User Profile Synchronization Service won’t start due to PowerShell profile

Recently, I had been asked by the colleague to help them troubleshoot the issue where User Profile Synchronization service would hang during the attempt start.

There were no error logs except that it would return to Stopped state. We found out that if the account that you login is the same account that you run the User Profile Synchornization Service and that account has a powershell profile, then it causes the issue. It appears that during the start process of the UPS Synch service, it runs the PowerShell runspace with the default shell as opposed to creating its custom shell, so default profiles in your documents folder would be loaded. Thus, the issue.

Best way to resolve is to ensure that even in your dev environment, you must make sure that you’re not running your interactive shell with the account that’s running SharePoint services processes.

View SharePoint Deployment Progress

In the past, I have blogged that when a developer deploys the a WSP package through PowerShell, it’s nice to see if the deployment job succeeds before moving on to the next step.

In the past, this is the command I have used:

Get-SPSolution -Identity SomeSolution.wsp | Select Last* | fl

And waited until all servers in the farm are reporting that deployment is successful.  However, at times the job is still running.  A more robust approach I use now is to look for JobExists property and ensure that it’s false.  Therefore updated command I use now:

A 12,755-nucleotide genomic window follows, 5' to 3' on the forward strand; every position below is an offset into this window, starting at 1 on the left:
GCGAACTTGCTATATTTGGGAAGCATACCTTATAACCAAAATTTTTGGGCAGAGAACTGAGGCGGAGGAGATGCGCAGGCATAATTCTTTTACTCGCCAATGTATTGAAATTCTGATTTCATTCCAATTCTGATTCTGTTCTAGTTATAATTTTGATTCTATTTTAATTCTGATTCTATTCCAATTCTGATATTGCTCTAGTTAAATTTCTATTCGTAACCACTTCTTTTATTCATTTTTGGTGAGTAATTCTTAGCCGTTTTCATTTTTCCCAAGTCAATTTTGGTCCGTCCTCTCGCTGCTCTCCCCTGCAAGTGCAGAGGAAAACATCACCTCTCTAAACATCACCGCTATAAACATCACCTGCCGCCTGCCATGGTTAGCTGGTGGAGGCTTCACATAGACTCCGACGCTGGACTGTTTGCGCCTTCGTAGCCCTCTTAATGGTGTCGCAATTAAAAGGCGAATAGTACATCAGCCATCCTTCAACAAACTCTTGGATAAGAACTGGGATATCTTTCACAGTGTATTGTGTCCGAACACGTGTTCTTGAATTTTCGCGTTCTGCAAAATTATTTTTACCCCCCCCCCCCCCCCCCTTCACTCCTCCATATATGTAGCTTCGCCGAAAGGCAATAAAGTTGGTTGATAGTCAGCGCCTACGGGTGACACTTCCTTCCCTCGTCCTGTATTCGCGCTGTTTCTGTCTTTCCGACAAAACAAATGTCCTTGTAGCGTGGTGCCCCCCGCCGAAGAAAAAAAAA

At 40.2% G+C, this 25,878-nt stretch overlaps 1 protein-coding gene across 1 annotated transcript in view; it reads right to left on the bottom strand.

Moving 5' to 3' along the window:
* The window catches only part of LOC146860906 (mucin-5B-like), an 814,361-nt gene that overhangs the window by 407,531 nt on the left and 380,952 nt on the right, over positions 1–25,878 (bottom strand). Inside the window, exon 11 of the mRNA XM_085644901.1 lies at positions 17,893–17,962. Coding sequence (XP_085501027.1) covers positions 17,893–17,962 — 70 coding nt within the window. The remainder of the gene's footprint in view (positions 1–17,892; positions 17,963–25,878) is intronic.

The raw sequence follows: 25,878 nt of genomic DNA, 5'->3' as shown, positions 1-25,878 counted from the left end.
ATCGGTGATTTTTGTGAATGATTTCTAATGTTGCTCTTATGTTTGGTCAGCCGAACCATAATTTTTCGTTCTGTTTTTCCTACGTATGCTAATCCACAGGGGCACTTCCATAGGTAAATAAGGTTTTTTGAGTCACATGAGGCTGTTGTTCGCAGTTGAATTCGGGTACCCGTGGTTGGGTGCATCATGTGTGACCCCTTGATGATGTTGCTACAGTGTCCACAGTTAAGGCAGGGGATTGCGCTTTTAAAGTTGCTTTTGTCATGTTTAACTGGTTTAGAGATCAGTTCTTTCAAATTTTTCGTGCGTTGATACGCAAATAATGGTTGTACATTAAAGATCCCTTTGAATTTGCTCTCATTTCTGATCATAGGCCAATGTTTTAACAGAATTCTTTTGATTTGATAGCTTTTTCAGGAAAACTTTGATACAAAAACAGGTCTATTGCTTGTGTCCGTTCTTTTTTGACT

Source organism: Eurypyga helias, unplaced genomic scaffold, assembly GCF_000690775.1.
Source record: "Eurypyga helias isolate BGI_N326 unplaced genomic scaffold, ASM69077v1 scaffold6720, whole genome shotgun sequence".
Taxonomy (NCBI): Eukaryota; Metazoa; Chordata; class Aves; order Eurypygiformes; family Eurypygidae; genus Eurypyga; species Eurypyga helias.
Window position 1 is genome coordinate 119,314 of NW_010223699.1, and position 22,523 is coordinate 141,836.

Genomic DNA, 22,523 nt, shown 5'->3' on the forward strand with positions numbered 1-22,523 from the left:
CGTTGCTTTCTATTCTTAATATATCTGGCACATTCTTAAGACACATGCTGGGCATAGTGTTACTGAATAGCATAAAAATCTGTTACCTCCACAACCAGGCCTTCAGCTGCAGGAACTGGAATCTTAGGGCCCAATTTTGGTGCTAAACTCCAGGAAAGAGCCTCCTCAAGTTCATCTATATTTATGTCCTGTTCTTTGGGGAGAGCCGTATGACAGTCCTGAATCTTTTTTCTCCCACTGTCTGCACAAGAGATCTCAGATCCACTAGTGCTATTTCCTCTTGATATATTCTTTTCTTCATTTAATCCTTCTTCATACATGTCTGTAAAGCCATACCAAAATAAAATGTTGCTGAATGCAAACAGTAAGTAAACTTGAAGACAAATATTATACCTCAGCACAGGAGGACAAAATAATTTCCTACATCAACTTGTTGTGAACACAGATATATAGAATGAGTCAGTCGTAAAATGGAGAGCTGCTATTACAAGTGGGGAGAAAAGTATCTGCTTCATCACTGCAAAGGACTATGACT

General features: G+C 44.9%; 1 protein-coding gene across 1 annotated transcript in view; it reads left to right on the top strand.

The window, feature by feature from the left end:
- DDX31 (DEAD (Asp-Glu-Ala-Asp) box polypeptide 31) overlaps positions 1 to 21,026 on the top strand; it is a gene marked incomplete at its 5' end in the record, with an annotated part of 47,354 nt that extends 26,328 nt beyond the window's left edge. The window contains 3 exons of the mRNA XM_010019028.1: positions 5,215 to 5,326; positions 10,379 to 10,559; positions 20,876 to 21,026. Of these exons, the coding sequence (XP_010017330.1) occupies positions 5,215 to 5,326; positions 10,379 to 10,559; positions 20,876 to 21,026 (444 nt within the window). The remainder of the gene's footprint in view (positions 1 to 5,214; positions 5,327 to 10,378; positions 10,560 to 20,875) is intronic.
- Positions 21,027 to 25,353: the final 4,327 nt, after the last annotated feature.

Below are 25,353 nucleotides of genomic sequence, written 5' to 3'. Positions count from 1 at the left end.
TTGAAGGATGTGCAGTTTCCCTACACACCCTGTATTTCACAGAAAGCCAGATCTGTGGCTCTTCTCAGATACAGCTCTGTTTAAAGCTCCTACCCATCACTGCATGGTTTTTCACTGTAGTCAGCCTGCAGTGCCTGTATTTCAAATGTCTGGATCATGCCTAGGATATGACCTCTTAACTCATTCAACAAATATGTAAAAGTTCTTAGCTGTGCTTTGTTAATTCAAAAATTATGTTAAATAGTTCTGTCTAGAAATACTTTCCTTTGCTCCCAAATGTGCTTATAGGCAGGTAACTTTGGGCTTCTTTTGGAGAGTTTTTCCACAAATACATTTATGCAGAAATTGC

Get-SPSolution -Identity SomeSolution.wsp | Select Last*, JobExists | fl

Deleting TFS Work Item

I was creating a number of user stories and associating the Tasks to users, and quickly realized that the TFS 2013 still does not have a way to delete a task.  Woooaahhh!!!

There is a way to do it via command line, via witadmin tool:

witadmin destroywi /Collection:<TFS Collection URL> /id:<id of the task>

Resetting the DNS server list to static in Azure

The SharePoint 2013 development environment in Azure that i maintain contains a fully fledged AD/DNS infrastructure. To keep things lean, i did not want to maintain a separate infrastructure VM and just combine the roles. However, every time the machine is restarted, the IP interface settings needs to be adjusted. I need to ensure that the Azure provided DNS server needs to be come secondary DNS server in the list while loopback address stays as primary. I have not fully automated this just yet, but here is the command-line methods to get it done.

netsh interface ip "Ethernet 8" add dnsserver 127.0.0.1 primary
netsh interface ip add dnsserver "Ethernet 8" 100.112.12.40 index=2

To update the DNS services forwarder to the new server ip address:

import-module DnsServer
Set-DnsServerForwarder -IPAddress 100.112.12.40

Managing Azure dev environment from PowerShell

Recently, I’ve been spending some time prototyping the new SharePoint 2013 App Model in my Azure provision SP2013 development environment.  I wanted to make sure that i can shut it down or start it up quickly.  So PowerShell is of course the answer here.

Small assumption is that the Azure Service Name matches the Virtual Machines. It is possible to have multiple virtual machines provisioned under the same service Name

First, ensure that the valid Azure subscription is attached to the Azure command line session:

Get-AzureAccount

If that returns no subscriptions, then use Add-AzureAccount commandlet to add an active subscription.
To start/stop the Azure Virtual Machines I use these commands:

Get-AzureVM -ServiceName <ServiceName> | Start-AzureVM
Get-AzureVM -ServiceName <ServiceName> | Stop-AzureVM -Force:$true

I’ll add more commands as i start doing more complex things with Azure dev boxes as I go along.

Creating custom Web Part properties in Sandbox Solutions

I am currently working on a quick POC for configuring the Drop-down via custom tool pane.  The scope of my POC is to test whether Visual Web Part development can be robustly achieved via Sandbox Solution deployment model.